During questioning on Wednesday, Justice Sotomayor summarized the case by asking “at what point—when—do we stop deferring to the university’s judgment that race is still necessary? That’s the bottom line of this case.”
What’s going to happen?
The court will most likely rule on the case near the end of its term next spring.
In the meantime, The New York Times’ Adam Liptak has broken down the possible options.
First, and least likely, the court could dismiss the case on the grounds that Fisher did not suffer damages as a result of being rejected from UT. Second, it could uphold UT’s affirmative-action policies and thus, essentially, Grutter. Third, it could strike down UT’s policies and overrule Grutter, which would mean affirmative action at public and private universities alike would be ruled unconstitutional.
Shaw called the third possibility a “worst-case scenario” for affirmative-action supporters, and noted that affirmative action could still be significantly altered even if the Supreme Court falls short of overturning Gutter and instead amends it or cuts back on its previous ruling.
There’s one last possible outcome—since Justice Kagan has recused herself after working on the case during her tenure as solicitor general, the court could tie 4–4, meaning that UT’s policies would be upheld.
Kagan’s recusal means the Fisher ruling depends that much more on the vote of Justice Anthony Kennedy, who has become the most common swing voter on the court. That’s bad news for affirmative-action supporters, Shaw said, since Kennedy “has voted to strike down every race-conscious measure that has come before him.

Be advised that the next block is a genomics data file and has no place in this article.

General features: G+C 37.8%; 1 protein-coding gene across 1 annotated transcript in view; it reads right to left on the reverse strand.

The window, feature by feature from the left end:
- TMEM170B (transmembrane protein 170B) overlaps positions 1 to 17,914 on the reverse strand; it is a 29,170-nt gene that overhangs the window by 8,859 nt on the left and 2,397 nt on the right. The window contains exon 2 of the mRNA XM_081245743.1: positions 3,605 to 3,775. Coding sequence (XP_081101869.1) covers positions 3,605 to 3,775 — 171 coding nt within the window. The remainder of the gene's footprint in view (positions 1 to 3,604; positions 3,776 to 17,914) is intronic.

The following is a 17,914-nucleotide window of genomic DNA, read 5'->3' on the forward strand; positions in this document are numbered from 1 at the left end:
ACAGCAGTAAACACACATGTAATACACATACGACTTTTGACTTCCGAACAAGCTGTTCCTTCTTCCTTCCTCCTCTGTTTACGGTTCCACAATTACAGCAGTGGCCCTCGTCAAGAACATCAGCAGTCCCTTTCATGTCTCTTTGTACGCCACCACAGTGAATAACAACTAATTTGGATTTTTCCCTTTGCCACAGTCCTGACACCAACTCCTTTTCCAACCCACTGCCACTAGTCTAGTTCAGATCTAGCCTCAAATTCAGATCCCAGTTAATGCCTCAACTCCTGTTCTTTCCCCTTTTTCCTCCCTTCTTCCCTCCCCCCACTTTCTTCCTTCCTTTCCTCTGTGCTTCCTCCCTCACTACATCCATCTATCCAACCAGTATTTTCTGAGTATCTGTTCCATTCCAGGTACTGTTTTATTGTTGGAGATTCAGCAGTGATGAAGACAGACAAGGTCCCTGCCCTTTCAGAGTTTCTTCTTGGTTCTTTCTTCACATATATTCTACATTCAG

“If he holds true to what we’ve seen in the past, the most likely outcome is that he will vote to strike down the UT admissions plan but theoretically will leave something in place that allows UT to pursue diversity efforts that cut down on Grutter v. Bollinger without explicitly overturning it,” Shaw said.
What does this all mean for me?
That depends on how the court rules and how that ruling is translated at colleges and universities across the country. There’s no doubt that if UT’s policies are found unconstitutional and part or all of Grutter is overturned, affirmative action as we’ve known it for the last 50 years will change dramatically. One major problem, said Sanford Levinson, professor of law at the University of Texas Law School, is that the justices “have no better predictions as to what the consequences would be [of striking down affirmative action] than you or I.” Levinson said that an integrated America without some form of affirmative action is uncharted territory, and so it’s difficult to speculate on what various rulings might mean.
Shaw and Levinson both said that if Fisher wins her case and Grutter is partially or entirely overturned, they’d expect to see fewer minority students at top institutions across the country.